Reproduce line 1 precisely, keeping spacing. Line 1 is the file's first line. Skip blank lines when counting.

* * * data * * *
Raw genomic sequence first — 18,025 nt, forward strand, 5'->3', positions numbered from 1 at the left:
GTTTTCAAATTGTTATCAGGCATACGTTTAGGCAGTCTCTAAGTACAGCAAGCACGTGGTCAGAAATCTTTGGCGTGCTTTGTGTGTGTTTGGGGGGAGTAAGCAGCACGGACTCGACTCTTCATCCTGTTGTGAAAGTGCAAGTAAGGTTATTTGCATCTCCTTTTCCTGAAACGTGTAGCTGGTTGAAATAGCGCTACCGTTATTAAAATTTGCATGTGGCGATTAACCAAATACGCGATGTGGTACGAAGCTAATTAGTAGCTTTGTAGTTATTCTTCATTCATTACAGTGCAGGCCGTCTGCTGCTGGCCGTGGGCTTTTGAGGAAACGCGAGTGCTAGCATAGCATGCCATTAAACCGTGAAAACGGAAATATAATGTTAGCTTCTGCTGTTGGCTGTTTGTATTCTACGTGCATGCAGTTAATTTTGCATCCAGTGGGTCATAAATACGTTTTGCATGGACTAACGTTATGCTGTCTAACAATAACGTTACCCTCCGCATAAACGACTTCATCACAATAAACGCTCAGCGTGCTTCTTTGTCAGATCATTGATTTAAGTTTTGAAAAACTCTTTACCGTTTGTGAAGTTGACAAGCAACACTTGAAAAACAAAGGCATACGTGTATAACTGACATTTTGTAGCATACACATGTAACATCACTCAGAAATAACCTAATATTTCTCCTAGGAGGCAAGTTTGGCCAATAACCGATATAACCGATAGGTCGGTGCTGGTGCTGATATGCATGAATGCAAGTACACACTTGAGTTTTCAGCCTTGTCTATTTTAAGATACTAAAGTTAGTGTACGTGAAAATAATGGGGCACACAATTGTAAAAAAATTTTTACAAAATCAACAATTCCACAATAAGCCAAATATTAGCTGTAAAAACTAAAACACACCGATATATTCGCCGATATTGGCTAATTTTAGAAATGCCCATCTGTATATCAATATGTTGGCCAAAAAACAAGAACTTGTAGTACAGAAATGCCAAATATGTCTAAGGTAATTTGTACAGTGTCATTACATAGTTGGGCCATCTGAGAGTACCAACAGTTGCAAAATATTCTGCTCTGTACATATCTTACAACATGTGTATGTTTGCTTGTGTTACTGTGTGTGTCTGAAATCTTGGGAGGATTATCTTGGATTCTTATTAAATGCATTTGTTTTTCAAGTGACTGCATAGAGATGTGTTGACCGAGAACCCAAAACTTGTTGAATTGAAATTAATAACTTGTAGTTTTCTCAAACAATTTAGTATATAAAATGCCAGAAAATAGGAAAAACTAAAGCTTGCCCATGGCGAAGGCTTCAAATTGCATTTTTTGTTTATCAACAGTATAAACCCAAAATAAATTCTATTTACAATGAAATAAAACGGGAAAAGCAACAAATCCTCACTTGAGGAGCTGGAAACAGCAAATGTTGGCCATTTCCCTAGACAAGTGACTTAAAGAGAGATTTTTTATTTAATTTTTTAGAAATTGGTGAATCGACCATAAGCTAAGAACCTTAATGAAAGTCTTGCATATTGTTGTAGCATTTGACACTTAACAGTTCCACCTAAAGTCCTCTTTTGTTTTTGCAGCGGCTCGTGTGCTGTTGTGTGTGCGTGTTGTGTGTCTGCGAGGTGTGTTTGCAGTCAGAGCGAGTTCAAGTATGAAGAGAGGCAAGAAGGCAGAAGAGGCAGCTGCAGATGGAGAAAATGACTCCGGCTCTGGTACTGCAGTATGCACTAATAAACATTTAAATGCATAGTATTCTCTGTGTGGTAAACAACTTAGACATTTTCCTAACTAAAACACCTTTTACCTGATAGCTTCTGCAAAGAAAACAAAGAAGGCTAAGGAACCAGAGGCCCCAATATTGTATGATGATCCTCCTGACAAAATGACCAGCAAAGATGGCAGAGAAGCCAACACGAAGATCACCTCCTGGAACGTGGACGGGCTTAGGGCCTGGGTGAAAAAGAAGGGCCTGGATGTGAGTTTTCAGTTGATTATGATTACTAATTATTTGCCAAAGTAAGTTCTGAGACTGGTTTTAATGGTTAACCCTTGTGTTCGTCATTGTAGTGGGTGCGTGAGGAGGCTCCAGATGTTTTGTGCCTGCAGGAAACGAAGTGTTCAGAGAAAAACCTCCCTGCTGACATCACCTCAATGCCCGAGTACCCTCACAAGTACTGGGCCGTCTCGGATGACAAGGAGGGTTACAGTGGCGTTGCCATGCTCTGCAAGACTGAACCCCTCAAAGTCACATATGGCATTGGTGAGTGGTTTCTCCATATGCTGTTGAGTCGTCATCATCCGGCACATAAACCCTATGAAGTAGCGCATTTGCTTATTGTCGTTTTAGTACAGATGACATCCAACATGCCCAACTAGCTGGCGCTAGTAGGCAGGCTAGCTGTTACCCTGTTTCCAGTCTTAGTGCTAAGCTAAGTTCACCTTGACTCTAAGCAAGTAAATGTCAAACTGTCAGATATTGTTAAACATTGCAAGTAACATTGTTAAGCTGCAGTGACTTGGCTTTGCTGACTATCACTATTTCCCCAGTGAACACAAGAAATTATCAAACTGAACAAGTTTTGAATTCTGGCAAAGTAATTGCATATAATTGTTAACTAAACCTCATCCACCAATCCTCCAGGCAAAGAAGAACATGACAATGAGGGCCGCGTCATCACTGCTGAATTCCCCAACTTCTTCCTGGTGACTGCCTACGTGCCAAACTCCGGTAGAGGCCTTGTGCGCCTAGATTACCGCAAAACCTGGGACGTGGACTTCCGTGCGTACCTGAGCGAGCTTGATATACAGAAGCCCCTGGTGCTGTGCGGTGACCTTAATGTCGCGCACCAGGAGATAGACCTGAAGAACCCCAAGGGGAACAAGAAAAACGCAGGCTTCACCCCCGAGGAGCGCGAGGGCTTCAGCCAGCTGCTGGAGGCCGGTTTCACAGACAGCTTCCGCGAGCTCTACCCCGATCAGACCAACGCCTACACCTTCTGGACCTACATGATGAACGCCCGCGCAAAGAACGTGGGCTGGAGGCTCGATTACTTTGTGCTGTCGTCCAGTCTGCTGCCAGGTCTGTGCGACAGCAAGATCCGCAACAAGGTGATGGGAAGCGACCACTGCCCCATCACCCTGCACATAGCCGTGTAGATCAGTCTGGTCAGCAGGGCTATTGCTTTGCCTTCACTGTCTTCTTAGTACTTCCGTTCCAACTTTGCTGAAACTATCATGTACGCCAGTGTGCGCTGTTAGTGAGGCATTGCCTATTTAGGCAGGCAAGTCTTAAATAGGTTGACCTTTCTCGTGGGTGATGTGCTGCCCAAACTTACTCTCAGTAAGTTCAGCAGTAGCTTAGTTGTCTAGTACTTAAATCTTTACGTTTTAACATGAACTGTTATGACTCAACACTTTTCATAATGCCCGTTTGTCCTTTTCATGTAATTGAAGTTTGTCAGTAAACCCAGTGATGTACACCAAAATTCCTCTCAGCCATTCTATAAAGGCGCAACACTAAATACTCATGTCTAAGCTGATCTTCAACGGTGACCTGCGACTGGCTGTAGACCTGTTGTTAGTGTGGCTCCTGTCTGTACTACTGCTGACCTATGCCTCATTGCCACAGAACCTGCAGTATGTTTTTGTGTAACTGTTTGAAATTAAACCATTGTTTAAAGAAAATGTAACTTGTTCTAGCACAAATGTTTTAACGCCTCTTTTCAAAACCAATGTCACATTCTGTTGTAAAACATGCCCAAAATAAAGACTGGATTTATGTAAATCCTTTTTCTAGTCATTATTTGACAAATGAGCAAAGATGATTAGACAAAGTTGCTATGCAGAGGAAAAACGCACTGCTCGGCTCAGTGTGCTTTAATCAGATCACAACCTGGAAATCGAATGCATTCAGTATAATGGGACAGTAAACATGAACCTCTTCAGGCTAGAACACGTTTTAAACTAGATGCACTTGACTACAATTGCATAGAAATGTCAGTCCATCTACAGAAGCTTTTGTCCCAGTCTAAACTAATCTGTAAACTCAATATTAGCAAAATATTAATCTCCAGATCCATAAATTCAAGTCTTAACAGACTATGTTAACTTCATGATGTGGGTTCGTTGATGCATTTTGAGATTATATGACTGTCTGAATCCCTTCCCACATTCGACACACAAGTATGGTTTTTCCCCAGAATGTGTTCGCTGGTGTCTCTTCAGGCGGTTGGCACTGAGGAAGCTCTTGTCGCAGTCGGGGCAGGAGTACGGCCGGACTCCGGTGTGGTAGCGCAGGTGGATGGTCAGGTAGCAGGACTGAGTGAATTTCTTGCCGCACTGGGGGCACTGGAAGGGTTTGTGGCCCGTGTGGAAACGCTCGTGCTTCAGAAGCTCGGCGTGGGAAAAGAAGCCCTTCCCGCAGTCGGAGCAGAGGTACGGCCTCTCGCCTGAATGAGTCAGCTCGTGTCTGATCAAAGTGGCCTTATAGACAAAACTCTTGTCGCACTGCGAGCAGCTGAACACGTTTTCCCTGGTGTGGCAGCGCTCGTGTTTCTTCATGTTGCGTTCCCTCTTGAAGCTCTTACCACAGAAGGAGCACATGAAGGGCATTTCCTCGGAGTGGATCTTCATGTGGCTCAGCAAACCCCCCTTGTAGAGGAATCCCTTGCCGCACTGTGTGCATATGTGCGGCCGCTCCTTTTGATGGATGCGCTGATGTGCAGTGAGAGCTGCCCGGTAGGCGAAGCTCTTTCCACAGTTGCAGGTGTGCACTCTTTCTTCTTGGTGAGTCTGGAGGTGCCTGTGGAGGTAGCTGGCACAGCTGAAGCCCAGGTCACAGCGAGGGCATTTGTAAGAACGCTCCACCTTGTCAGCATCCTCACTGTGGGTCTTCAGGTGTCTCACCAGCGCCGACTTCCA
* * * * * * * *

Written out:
Raw genomic sequence first — 18,025 nt, forward strand, 5'->3', positions numbered from 1 at the left: